Ciudad de San José
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SAN JOSE – The Santa Clara County Board of Supervisors last week unanimously approved a resolution, authored by Board President Joe Simitian and Supervisor Susan Ellenburg, that calls on the Federal government to pass legislation banning the sale of assault weapons in the United States.

In January of this year, Senator Dianne Feinstein introduced a bill banning assault weapons of the type used in these shootings. The Senate majority declined to put it up for a vote.

“We in California live in a state with some of the most rigorous firearms laws anywhere in the nation, and we are safer because of it. But as the tragedy in Gilroy reminds us, our safety extends only as far as our state’s borders when an individual can simply travel to Nevada – or Oregon or Arizona or more than 40 other states – and buy a weapon of this type,” said Simitian.   “In the face of evidence like this, a federal assault weapons ban is more than common sense. It is a moral imperative.”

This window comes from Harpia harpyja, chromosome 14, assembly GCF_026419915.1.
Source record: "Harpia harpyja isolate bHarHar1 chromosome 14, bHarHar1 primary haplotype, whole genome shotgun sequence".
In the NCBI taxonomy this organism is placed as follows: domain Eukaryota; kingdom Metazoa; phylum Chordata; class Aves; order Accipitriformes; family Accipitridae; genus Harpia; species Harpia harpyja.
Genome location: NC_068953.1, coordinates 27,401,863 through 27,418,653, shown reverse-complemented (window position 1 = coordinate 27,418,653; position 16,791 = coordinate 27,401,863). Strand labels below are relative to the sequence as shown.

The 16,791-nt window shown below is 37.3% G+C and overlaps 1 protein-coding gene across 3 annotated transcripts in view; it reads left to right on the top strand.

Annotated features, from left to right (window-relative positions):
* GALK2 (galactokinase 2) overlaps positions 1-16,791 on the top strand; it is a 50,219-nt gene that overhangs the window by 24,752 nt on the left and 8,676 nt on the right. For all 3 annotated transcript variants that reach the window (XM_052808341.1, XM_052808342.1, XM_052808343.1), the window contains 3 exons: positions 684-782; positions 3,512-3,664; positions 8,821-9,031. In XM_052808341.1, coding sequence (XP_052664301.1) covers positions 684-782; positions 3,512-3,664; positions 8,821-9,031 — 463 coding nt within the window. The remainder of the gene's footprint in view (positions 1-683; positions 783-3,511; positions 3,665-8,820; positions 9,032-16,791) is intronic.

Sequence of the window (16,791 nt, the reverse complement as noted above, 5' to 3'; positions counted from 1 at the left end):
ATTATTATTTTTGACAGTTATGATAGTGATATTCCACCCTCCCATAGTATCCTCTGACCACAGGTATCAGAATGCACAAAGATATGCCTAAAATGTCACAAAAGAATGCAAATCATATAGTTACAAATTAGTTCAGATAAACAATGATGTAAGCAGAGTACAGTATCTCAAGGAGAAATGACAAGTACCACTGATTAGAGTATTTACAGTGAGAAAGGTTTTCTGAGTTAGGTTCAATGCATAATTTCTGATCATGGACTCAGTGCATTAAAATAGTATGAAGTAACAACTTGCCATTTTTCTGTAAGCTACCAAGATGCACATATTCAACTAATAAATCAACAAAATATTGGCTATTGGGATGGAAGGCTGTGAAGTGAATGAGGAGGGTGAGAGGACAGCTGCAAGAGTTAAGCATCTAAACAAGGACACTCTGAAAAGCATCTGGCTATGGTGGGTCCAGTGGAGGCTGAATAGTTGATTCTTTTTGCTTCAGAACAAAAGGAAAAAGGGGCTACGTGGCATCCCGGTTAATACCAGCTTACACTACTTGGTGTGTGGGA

“Experience in other developed nations shows that a ban on assault weapons can work. Gun homicide rates in the United States are more than 25 times higher than in other highly developed countries. There are more public mass shootings in America than anywhere else in the world,” said Simitian.

“We know this is doable; we’ve done it before,” said Simitian. “Between 1994 and 2004, our nation operated under such a ban, and a recent study concluded that the prior ban reduced the probability of mass-shooting fatalities by 70%. We can and should do it again.”

The six deadliest mass shootings in America in the last decade all involved the use of assault weapons. In these shootings, more than 200 people were killed and nearly 1,000 injured. And in most mass shootings across the United States history, the perpetrators acquired their weapons legally.

The vote to urge a federal ban came after the Board recessed to raise the flags at the County Government center in memory of the three victims killed in the Gilroy shooting. The flags had been flown at half-staff for the prior two weeks.

“After tragedy, there can and should be a time for mourning. But sorrow cannot stand in the way of action. We owe it to our fellow Americans to lend our voices and our strength to help protect them from suffering what too many communities have already endured,” said Simitian.